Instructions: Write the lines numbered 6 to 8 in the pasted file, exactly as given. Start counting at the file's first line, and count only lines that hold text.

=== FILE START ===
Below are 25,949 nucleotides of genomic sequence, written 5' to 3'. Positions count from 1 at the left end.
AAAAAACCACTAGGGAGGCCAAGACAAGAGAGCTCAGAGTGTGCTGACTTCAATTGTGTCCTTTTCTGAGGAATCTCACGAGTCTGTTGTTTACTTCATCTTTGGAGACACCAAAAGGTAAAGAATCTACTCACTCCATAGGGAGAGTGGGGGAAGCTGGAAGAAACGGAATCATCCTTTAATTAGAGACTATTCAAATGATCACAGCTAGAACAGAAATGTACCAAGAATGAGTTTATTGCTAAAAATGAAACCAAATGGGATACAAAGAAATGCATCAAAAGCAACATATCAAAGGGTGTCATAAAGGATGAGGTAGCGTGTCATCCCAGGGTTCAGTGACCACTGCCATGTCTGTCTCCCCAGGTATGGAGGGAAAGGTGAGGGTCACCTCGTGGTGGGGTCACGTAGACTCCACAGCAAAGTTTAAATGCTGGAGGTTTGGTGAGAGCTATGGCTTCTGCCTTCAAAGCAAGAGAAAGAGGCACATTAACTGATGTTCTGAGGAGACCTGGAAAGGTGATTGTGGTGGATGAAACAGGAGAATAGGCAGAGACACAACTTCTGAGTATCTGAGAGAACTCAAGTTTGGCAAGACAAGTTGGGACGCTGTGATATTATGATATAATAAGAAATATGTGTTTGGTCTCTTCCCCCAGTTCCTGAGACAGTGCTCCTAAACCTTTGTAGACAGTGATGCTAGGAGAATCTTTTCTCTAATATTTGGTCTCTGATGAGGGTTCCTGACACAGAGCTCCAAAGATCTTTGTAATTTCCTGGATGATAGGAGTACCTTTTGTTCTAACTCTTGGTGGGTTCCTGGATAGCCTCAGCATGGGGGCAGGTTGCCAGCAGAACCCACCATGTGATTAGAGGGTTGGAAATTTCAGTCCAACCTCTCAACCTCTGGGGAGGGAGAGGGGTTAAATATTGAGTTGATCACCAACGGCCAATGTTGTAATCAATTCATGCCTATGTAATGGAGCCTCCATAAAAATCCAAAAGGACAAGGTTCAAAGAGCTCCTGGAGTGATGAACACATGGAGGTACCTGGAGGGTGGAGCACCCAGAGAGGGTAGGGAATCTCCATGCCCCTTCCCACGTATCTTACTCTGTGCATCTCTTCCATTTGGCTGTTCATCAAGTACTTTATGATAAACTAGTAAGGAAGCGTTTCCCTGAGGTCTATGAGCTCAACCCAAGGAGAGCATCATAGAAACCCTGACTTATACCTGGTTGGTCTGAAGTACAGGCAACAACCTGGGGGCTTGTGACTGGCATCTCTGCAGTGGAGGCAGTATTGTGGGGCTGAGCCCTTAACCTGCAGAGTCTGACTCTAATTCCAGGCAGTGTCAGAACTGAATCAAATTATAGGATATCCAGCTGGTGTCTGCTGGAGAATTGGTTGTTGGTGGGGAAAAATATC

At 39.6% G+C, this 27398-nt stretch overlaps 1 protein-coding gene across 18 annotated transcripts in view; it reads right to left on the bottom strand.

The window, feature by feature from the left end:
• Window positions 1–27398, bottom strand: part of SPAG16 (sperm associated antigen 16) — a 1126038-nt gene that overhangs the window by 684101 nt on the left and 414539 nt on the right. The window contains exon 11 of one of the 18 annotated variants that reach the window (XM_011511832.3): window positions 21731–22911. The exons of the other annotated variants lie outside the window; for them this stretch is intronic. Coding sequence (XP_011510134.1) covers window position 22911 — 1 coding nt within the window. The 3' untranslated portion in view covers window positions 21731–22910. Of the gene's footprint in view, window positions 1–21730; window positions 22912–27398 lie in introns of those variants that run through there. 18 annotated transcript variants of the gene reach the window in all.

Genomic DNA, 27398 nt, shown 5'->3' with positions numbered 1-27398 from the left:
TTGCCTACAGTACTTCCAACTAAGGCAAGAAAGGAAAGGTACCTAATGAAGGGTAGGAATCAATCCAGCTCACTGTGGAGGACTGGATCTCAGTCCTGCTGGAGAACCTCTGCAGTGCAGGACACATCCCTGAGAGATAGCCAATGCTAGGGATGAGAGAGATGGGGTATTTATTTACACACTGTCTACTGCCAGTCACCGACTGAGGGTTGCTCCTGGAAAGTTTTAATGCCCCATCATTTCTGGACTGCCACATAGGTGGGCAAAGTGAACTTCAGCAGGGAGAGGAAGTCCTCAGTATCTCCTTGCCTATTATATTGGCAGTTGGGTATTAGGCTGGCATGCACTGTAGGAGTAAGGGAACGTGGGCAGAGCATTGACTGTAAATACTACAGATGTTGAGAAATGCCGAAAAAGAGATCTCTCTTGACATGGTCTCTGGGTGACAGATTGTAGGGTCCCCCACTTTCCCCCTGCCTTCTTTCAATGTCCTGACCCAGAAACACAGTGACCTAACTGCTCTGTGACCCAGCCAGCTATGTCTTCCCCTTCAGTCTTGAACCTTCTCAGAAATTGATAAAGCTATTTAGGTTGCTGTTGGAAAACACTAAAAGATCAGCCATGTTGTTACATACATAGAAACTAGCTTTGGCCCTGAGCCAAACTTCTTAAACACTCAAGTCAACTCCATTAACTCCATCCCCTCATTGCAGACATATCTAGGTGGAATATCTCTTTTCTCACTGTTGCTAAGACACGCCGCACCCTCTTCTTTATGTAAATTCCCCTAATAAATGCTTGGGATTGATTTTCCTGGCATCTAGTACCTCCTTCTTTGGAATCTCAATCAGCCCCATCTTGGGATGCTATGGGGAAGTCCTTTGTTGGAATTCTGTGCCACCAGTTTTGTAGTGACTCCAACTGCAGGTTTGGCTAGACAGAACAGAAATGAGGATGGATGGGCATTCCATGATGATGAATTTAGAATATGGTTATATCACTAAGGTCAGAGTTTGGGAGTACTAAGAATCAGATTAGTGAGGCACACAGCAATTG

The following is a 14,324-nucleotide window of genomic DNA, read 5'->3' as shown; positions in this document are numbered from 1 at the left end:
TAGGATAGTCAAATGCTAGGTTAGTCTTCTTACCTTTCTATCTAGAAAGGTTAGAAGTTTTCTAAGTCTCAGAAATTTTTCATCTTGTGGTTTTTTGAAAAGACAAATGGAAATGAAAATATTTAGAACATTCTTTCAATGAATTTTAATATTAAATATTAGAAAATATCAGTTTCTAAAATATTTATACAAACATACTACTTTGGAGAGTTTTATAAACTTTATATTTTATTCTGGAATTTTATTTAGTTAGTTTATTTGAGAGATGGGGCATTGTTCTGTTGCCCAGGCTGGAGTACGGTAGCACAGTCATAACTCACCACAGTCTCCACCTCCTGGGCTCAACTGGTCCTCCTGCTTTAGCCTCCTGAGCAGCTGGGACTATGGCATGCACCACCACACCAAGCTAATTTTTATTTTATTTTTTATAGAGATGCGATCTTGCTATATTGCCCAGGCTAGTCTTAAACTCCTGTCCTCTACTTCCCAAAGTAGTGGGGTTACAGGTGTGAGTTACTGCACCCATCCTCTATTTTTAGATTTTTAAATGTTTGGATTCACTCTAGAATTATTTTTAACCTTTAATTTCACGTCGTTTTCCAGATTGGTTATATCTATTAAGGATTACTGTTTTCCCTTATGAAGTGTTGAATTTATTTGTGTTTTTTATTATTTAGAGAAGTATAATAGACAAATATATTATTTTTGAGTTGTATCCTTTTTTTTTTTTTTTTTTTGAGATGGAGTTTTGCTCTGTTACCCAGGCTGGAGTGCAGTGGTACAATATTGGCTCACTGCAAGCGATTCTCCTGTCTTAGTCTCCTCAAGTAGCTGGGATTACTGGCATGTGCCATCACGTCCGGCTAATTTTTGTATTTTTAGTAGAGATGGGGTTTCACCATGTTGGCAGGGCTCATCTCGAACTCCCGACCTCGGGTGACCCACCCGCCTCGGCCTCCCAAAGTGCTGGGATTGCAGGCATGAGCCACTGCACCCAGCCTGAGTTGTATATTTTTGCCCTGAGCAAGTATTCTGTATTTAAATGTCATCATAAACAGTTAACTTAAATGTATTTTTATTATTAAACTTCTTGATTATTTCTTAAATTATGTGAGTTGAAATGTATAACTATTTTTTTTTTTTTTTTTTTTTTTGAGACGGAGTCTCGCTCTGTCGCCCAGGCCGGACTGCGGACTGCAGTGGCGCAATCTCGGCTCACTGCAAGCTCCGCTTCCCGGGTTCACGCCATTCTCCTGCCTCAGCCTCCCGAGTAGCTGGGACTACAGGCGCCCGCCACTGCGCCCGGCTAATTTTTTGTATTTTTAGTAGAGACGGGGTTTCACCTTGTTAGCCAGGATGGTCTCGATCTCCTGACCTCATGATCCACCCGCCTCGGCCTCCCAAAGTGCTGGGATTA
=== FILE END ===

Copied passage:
Genomic DNA, 27398 nt, shown 5'->3' with positions numbered 1-27398 from the left:
TTGCCTACAGTACTTCCAACTAAGGCAAGAAAGGAAAGGTACCTAATGAAGGGTAGGAATCAATCCAGCTCACTGTGGAGGACTGGATCTCAGTCCTGCTGGAGAACCTCTGCAGTGCAGGACACATCCCTGAGAGATAGCCAATGCTAGGGATGAGAGAGATGGGGTATTTATTTACACACTGTCTACTGCCAGTCACCGACTGAGGGTTGCTCCTGGAAAGTTTTAATGCCCCATCATTTCTGGACTGCCACATAGGTGGGCAAAGTGAACTTCAGCAGGGAGAGGAAGTCCTCAGTATCTCCTTGCCTATTATATTGGCAGTTGGGTATTAGGCTGGCATGCACTGTAGGAGTAAGGGAACGTGGGCAGAGCATTGACTGTAAATACTACAGATGTTGAGAAATGCCGAAAAAGAGATCTCTCTTGACATGGTCTCTGGGTGACAGATTGTAGGGTCCCCCACTTTCCCCCTGCCTTCTTTCAATGTCCTGACCCAGAAACACAGTGACCTAACTGCTCTGTGACCCAGCCAGCTATGTCTTCCCCTTCAGTCTTGAACCTTCTCAGAAATTGATAAAGCTATTTAGGTTGCTGTTGGAAAACACTAAAAGATCAGCCATGTTGTTACATACATAGAAACTAGCTTTGGCCCTGAGCCAAACTTCTTAAACACTCAAGTCAACTCCATTAACTCCATCCCCTCATTGCAGACATATCTAGGTGGAATATCTCTTTTCTCACTGTTGCTAAGACACGCCGCACCCTCTTCTTTATGTAAATTCCCCTAATAAATGCTTGGGATTGATTTTCCTGGCATCTAGTACCTCCTTCTTTGGAATCTCAATCAGCCCCATCTTGGGATGCTATGGGGAAGTCCTTTGTTGGAATTCTGTGCCACCAGTTTTGTAGTGACTCCAACTGCAGGTTTGGCTAGACAGAACAGAAATGAGGATGGATGGGCATTCCATGATGATGAATTTAGAATATGGTTATATCACTAAGGTCAGAGTTTGGGAGTACTAAGAATCAGATTAGTGAGGCACACAGCAATTG

The following is a 14,324-nucleotide window of genomic DNA, read 5'->3' as shown; positions in this document are numbered from 1 at the left end: